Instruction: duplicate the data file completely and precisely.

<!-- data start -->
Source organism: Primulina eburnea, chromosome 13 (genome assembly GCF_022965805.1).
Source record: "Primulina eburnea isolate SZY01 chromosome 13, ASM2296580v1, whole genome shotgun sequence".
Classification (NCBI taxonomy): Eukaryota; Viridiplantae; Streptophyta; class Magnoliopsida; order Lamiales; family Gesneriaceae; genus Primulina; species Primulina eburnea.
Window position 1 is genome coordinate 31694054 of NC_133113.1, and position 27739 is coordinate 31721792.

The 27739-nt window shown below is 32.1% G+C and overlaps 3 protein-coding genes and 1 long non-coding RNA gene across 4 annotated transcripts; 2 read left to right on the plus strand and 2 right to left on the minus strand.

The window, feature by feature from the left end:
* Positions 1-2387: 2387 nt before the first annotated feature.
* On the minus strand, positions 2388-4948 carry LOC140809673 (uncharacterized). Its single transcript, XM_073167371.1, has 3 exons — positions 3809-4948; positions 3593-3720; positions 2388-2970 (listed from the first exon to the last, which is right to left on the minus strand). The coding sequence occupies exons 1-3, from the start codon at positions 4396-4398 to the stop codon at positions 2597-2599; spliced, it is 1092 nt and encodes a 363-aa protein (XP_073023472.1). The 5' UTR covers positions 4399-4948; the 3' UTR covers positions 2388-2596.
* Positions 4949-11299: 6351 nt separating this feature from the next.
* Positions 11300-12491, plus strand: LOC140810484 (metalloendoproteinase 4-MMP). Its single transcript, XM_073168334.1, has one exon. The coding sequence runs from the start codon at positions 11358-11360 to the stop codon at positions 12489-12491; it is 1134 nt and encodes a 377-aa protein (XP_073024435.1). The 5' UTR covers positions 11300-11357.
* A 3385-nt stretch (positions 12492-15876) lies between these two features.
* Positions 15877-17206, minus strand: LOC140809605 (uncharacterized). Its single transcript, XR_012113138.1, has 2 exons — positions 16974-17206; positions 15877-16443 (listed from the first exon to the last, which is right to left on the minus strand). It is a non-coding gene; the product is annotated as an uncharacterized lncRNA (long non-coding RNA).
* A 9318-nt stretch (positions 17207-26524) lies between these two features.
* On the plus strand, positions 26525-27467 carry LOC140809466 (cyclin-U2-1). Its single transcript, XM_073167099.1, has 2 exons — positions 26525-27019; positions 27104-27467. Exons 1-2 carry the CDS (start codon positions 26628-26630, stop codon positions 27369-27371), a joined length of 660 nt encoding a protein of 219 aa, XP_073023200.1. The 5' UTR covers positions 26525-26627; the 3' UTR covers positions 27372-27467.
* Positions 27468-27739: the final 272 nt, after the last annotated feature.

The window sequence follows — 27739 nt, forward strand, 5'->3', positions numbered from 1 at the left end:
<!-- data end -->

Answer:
Source organism: Primulina eburnea, chromosome 13 (genome assembly GCF_022965805.1).
Source record: "Primulina eburnea isolate SZY01 chromosome 13, ASM2296580v1, whole genome shotgun sequence".
Classification (NCBI taxonomy): Eukaryota; Viridiplantae; Streptophyta; class Magnoliopsida; order Lamiales; family Gesneriaceae; genus Primulina; species Primulina eburnea.
Window position 1 is genome coordinate 31694054 of NC_133113.1, and position 27739 is coordinate 31721792.

The 27739-nt window shown below is 32.1% G+C and overlaps 3 protein-coding genes and 1 long non-coding RNA gene across 4 annotated transcripts; 2 read left to right on the plus strand and 2 right to left on the minus strand.

The window, feature by feature from the left end:
* Positions 1-2387: 2387 nt before the first annotated feature.
* On the minus strand, positions 2388-4948 carry LOC140809673 (uncharacterized). Its single transcript, XM_073167371.1, has 3 exons — positions 3809-4948; positions 3593-3720; positions 2388-2970 (listed from the first exon to the last, which is right to left on the minus strand). The coding sequence occupies exons 1-3, from the start codon at positions 4396-4398 to the stop codon at positions 2597-2599; spliced, it is 1092 nt and encodes a 363-aa protein (XP_073023472.1). The 5' UTR covers positions 4399-4948; the 3' UTR covers positions 2388-2596.
* Positions 4949-11299: 6351 nt separating this feature from the next.
* Positions 11300-12491, plus strand: LOC140810484 (metalloendoproteinase 4-MMP). Its single transcript, XM_073168334.1, has one exon. The coding sequence runs from the start codon at positions 11358-11360 to the stop codon at positions 12489-12491; it is 1134 nt and encodes a 377-aa protein (XP_073024435.1). The 5' UTR covers positions 11300-11357.
* A 3385-nt stretch (positions 12492-15876) lies between these two features.
* Positions 15877-17206, minus strand: LOC140809605 (uncharacterized). Its single transcript, XR_012113138.1, has 2 exons — positions 16974-17206; positions 15877-16443 (listed from the first exon to the last, which is right to left on the minus strand). It is a non-coding gene; the product is annotated as an uncharacterized lncRNA (long non-coding RNA).
* A 9318-nt stretch (positions 17207-26524) lies between these two features.
* On the plus strand, positions 26525-27467 carry LOC140809466 (cyclin-U2-1). Its single transcript, XM_073167099.1, has 2 exons — positions 26525-27019; positions 27104-27467. Exons 1-2 carry the CDS (start codon positions 26628-26630, stop codon positions 27369-27371), a joined length of 660 nt encoding a protein of 219 aa, XP_073023200.1. The 5' UTR covers positions 26525-26627; the 3' UTR covers positions 27372-27467.
* Positions 27468-27739: the final 272 nt, after the last annotated feature.

The window sequence follows — 27739 nt, forward strand, 5'->3', positions numbered from 1 at the left end: